What It’s Like to Live in Your Car


November 27, 2019 By: Tina Mortimer Category: Hunger Stories

Cold, cramped, dangerous—that’s how Patience, a soft-spoken mother of five, described life sleeping in the family car. For one month after losing their St. Paul apartment, Patience, her partner, John, their months-old daughter, Ella, and Patience’s 14-year-old son, Kristian, slept in their Ford Explorer.  

“Our landlord raised the rent and we had no place else to go,” Patience explained.

Every night, they’d find a place to park at a big box store, lock the doors, and the four of them would huddle together under a blanket. Ella would squirm and cry—her wails, along with the fear of someone accosting them in the middle of the night—meant the family got little sleep. Meals consisted of fast food eaten in the backseat or the occasional dinner at a friend’s house.

Patience, on medical leave from her job and suffering from depression and high blood pressure, had experienced homelessness before. After fleeing an abusive husband, she was forced to live with friends and for a short period of time, with her stepmother. The fact that she didn’t have a home of her own, led a judge to grant custody of her three children to her ex-husband.

Patience was overwhelmed with shame and anxiety. She began having panic attacks. Then a friend suggested they find a homeless shelter until she and John could get back on their feet again.

“I was afraid to go to a shelter,” Patience admits. “I thought shelters were dirty places. It made me very anxious to even think about going to a shelter.”

Yet, the prospect of cold weather and more sleepless nights weighed heavily on Patience’s mind—and ended up being the catalyst she needed to ask for help. Then there were the children to think about. Patience was worried that living in the car was stunting Ella’s growth.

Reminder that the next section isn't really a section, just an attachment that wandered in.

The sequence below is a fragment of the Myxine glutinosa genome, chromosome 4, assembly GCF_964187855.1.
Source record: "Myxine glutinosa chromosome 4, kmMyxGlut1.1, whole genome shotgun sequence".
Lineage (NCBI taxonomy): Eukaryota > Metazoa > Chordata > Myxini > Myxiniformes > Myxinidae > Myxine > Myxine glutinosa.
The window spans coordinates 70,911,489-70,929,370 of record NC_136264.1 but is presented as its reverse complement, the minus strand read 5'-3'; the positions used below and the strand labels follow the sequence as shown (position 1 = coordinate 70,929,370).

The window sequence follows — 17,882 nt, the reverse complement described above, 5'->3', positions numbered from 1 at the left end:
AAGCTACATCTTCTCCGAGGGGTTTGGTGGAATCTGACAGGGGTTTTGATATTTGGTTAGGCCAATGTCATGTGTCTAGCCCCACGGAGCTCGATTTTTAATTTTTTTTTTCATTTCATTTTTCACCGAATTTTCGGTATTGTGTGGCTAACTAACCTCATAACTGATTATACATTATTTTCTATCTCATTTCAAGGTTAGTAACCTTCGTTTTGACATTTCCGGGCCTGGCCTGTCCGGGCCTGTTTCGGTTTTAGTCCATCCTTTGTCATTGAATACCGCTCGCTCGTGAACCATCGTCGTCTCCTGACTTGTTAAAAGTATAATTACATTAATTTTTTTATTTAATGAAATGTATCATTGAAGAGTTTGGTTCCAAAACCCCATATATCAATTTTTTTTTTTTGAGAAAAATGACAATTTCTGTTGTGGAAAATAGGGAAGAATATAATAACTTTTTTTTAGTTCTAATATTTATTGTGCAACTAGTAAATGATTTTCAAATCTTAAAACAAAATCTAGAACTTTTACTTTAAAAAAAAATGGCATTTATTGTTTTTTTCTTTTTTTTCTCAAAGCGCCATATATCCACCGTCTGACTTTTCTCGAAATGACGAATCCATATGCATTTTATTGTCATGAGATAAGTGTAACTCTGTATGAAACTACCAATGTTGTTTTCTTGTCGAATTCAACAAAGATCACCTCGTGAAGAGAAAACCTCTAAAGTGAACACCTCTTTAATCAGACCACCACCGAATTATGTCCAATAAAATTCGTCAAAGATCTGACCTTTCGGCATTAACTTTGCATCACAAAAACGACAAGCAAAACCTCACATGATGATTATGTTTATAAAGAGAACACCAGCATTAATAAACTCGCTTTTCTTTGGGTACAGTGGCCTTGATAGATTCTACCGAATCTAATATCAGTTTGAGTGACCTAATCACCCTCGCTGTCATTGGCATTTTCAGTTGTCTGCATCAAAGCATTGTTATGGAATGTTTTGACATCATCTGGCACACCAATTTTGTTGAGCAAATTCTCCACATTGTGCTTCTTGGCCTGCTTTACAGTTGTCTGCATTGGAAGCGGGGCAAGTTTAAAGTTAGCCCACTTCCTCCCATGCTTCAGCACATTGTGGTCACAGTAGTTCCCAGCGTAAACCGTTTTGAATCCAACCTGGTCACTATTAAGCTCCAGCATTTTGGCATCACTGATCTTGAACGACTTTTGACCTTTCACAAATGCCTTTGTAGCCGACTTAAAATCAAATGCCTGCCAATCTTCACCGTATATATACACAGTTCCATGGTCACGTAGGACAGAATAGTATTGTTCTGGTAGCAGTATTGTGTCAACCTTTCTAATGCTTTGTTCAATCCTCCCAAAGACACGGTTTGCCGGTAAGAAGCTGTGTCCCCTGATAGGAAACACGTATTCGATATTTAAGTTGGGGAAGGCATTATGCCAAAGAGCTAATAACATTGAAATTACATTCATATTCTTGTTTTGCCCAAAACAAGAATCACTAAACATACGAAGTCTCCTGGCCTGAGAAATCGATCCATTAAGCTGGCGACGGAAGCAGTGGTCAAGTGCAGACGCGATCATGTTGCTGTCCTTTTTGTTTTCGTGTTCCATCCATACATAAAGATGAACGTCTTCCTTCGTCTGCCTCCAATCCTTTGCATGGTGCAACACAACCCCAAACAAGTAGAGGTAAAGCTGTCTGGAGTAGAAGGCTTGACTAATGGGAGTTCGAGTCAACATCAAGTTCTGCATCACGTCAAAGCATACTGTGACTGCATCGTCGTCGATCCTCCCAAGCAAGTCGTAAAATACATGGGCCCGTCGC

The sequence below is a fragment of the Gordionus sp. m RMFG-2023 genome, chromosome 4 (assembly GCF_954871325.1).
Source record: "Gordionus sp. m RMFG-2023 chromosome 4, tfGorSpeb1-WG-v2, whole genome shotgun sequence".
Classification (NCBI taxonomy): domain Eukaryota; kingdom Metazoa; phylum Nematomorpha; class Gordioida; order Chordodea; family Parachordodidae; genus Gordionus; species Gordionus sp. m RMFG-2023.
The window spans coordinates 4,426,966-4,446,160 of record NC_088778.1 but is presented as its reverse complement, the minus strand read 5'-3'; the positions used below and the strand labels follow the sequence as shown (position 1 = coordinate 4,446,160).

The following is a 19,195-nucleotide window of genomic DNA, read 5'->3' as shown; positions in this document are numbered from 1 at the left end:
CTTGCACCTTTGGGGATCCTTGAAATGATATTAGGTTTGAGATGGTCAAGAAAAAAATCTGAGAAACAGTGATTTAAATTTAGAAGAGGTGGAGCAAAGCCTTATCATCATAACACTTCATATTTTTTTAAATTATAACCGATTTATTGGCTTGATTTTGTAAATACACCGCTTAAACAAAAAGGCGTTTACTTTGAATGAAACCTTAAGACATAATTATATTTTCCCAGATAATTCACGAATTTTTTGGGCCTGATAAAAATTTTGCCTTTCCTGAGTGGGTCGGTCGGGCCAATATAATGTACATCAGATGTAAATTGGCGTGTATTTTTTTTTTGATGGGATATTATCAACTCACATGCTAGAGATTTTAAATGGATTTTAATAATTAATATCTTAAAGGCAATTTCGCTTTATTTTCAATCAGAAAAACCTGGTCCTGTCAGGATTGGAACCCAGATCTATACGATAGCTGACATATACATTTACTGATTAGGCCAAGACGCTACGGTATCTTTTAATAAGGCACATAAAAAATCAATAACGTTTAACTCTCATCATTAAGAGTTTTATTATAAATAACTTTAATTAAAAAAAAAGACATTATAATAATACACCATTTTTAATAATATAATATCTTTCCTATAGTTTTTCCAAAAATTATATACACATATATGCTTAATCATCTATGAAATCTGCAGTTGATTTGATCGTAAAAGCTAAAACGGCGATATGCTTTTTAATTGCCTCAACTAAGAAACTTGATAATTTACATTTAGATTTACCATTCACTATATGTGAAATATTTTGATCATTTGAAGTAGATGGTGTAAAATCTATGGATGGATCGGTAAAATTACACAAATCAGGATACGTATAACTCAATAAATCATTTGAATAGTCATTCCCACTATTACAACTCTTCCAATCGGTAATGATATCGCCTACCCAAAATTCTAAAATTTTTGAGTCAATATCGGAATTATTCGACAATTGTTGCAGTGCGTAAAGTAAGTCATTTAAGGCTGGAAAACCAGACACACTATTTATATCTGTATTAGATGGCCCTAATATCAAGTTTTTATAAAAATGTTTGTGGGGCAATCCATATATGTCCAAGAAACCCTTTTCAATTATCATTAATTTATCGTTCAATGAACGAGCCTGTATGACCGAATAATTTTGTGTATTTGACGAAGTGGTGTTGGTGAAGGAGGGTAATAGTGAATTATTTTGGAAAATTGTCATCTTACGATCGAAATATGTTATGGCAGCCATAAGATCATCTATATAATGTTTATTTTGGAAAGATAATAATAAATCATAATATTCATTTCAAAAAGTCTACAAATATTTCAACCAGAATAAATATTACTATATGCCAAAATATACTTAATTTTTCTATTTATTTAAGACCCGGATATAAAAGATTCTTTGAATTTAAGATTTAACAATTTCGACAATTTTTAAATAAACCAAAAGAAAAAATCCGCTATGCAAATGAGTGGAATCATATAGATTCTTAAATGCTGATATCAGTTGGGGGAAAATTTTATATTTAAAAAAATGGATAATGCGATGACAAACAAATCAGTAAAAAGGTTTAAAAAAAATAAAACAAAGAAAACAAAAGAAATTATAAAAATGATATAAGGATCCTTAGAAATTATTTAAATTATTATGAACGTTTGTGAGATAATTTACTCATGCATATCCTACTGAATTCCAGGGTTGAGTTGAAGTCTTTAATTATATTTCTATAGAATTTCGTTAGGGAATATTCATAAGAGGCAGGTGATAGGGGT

That’s how, a few days later, Patience and John came to the Family Service Center—a partner of Second Harvest Heartland—managed by Catholic Charities of St. Paul and Minneapolis.

At the Family Service Center, Ramsey County families can receive safe housing, employment search assistance, three meals per day, onsite medical and dental services, use of a computer lab and laundry facilities to help them transition from homelessness to stable housing.

“When we arrived at the shelter, we were given a tray of healthy snacks and fresh bed linens,” Patience said. “They showed us to our room and told us to rest. I couldn’t believe how lucky we were. It was very reassuring to see how clean and organized everything was.”


The family’s first few days at the shelter was a whirlwind of emotions.

“For the first time in more than a month, we ate a healthy meal at a table as a family,” Patience said. “I was able to do my laundry and take a real shower! I thought, God has really blessed us here.”

They’d only lived in the shelter for two days when Ella suddenly began to walk. A few days later, she was holding a cup on her own. Then, like dominos, everything began to fall into place.

John found a new job. Patience began mental health counseling to help with her depression. She’s learning how to cope with her panic attacks, and she and John are both learning how to budget their money more effectively. Patience, who loves to cook, wants to open a food truck where she’ll make the African dishes—fried plantains and oxtail and okra stew—she grew up eating.

Most recently, the family applied for and found affordable housing. They move into their new home next month. 

“When I first came here, I was crying all the time,” Patience said. “We lost so much being homeless, but now we are healing.”

Give today so we can continue to support our partners

Second Harvest Heartland partners with Catholic Charities and approximately 1,000 food shelves and other hunger-relief organizations every day to reach the 1 in 11 Minnesotans who don’t know where their next meal is coming from. Last year, we provided more than 1 million pounds of food to Catholic Charities locations.

As you give thanks this holiday season, remember to give your time and your voice to those who are less fortunate. And if you’re able, please consider giving a donation to Second Harvest Heartland to help families like Patience’s get back on their feet again.   



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